Iron Man 3

ironman3 02Directed by: Shane Black
Starring: Robert Downey Jr., Gwyneth Paltrow, Ben Kingsley, Guy Pearce, Rebecca Hall, Don Cheadle
Review: 2.5 stars (of five)

Iron Man 3 is a bit of a disappointment. It’s a long slog, a disjointed blur that never entirely gels. It’s a series of events, bits, that doesn’t feel like a coherent, well-paced movie, largely because it isn’t.

Of course, Robert Downey Jr. is entertaining as cinema’s jerkiest, most sarcastic superhero, but four movies in (counting last summer’s modest art film, The Avengers), the smug strutting perhaps wears a little thin. Shane Black directs—and cowrites—a story that moves from action sequence to smart-ass zinger to action sequence relentlessly, but without much pizazz or inventiveness. The final action sequence has one dominant feature that we haven’t seen in an Iron Man outing so far, and Black and Co. run it into the ground. The dark, murky sequence, like the whole film, just goes on too long. At two hours, seven minutes, the film is maybe forty minutes longer than its story merits.

The real shame is that there’s some attempt here to give the film some depth. Downey’s character is going through a rough emotional patch after the finale to The Avengers, in which he flew a nuclear missile through a wormhole to attack an invading army that was doing a great job of destroying Manhattan. He’s got undiagnosed PTSD, somewhat poorly presented as a series of panic attacks, and that’s refreshing. Your average six-month stretch of Marvel Comics will destroy New York about two and a half times, never with consequence,ironman3 03 but the greater realism of cinema perhaps demands more thought to such epic destruction and events of cosmic import.

Additionally, Downey’s relationship with rom-com foil Gwyneth Paltrow has advanced beyond the status quo of the first two films, his main motivation in facing the villain is deeply personal, and the film builds to an effort on the hero’s part to grow up and be a better man. Yet it’s all so slapdash in execution that none of it sticks, any more than the high-speed special effects, or the totally superfluous and disappointing 3D, have any impact.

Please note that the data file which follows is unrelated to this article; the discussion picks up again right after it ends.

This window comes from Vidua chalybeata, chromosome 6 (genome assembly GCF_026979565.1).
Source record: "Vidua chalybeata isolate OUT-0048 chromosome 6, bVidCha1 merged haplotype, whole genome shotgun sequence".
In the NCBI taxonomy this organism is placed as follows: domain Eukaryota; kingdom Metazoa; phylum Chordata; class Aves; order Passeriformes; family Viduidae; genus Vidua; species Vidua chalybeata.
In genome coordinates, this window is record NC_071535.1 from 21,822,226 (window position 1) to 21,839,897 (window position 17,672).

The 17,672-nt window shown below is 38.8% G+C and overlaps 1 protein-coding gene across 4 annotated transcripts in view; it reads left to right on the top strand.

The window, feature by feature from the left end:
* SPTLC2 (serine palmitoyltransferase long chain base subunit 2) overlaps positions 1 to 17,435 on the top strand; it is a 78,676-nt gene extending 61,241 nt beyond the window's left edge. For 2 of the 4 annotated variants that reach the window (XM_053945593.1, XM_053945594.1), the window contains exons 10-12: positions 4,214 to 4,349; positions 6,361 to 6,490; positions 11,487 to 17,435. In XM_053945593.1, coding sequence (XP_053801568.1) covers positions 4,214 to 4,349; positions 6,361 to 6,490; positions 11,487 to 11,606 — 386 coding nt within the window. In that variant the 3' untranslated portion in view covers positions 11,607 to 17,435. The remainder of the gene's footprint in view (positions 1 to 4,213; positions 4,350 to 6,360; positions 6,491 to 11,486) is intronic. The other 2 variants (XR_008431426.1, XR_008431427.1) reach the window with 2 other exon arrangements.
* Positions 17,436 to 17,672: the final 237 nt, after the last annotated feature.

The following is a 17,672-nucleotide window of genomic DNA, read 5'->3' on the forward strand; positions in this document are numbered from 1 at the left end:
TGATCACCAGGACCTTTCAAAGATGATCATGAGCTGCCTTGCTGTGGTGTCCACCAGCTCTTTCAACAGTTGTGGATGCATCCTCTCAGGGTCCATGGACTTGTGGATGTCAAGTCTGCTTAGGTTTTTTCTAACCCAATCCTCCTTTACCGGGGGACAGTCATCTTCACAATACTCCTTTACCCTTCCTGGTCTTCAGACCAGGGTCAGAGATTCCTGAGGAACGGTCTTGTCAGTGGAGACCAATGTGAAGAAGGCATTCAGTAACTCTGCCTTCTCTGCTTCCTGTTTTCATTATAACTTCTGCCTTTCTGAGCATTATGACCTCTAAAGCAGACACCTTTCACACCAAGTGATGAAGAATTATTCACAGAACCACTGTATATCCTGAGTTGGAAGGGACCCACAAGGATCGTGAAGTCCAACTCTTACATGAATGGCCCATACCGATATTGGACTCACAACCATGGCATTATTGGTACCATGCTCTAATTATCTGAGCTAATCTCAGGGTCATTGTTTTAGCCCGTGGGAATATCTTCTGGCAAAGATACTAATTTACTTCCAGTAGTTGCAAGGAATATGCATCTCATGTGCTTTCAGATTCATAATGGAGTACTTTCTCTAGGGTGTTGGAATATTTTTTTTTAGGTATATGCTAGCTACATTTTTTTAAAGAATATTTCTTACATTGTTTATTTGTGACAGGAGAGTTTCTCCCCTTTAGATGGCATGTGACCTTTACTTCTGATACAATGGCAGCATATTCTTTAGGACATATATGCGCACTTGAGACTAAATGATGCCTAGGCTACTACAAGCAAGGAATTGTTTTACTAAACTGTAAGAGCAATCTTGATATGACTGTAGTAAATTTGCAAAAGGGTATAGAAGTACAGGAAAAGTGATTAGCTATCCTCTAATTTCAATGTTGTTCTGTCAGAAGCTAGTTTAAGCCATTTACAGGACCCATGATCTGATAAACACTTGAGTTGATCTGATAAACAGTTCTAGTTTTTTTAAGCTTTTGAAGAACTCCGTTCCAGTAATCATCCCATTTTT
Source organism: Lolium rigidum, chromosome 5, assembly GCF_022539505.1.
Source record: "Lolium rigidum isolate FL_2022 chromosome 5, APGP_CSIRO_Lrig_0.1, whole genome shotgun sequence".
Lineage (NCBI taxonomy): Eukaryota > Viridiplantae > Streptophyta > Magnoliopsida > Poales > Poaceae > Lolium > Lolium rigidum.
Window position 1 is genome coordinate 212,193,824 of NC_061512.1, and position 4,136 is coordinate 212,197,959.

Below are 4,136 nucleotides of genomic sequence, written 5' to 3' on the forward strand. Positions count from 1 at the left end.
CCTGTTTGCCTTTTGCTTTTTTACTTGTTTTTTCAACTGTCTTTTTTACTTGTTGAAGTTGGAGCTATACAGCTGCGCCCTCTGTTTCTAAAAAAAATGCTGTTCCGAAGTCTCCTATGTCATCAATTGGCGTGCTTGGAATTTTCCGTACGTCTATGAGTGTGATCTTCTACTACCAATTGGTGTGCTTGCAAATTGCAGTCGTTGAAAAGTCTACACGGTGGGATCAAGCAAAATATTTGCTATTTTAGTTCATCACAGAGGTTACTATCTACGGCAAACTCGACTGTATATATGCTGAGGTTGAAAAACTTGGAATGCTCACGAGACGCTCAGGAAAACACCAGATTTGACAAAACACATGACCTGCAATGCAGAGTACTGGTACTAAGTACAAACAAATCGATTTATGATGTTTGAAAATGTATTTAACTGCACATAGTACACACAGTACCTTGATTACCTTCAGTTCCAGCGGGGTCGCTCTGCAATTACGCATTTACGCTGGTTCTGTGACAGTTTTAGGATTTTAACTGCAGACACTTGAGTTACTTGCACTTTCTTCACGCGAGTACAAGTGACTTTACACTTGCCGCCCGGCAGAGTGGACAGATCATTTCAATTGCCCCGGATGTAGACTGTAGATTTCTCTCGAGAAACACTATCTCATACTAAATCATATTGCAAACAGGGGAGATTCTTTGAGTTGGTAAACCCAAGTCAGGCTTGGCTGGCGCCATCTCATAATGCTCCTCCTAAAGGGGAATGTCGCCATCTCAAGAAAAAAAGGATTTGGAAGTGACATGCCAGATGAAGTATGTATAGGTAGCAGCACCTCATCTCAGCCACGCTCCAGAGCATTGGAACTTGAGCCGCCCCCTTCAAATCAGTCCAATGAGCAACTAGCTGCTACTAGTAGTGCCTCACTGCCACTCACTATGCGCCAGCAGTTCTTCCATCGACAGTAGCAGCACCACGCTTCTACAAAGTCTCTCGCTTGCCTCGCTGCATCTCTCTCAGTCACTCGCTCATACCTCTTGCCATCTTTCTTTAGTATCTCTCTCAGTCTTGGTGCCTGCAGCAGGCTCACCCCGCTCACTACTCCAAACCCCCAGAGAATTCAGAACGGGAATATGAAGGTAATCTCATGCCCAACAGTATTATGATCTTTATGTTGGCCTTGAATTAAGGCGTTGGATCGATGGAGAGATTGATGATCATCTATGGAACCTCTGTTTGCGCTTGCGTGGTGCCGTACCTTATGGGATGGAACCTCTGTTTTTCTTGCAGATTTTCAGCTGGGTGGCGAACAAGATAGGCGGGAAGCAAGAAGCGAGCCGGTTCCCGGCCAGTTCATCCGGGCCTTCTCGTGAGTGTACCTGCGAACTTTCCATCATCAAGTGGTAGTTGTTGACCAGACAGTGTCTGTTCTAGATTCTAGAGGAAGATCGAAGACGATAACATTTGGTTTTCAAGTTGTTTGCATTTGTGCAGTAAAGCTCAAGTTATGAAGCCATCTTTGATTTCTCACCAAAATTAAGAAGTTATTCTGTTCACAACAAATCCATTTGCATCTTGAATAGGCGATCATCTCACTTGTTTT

Still, the film delivers much of what the Iron Man brand has been promising, and is arguably better than the second film in the trilogy. It has a really nice idea, which is to get Downey out of his armor as much as possible. But it runs way too long with the concept, so the film is often less Iron Man and more gadget-era James Bond. Whatever you call the ability to calibrate an idea and an audience’s appetite for “enough,” that thing is broken in this movie.

The story does have a few very nice twists, particularly from Ben Kingsley, who plays global terrorist known as The Mandarin. (The original comic-book Mandarin was a direct Fu Manchu ripoff that would almost certainly be offensive today. The movie updates the character into a global terrorist with a multicultural persona—Kingsley is never meant to be taken as Chinese, or connected to China—and deftly dodges potential tastelessness.

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One wishes more had been done with the villains, and with Rebecca Hall’s character (a top scientist who had a one-night stand with Downey), and especially Don Cheadle. Cheadle’s a world-class actor, but the filmmakers draw no brilliance from him, and don’t come near to challenging Kingsley or Downey. (Also, Cheadle’s character is an Iron Man in his own right, who never really gets to use his own armor. Were the filmmakers afraid of upstaging Downey?)

In sum, the filmmakers have a lot of half-baked ideas but not enough heart, or real interest, to truly exploit them.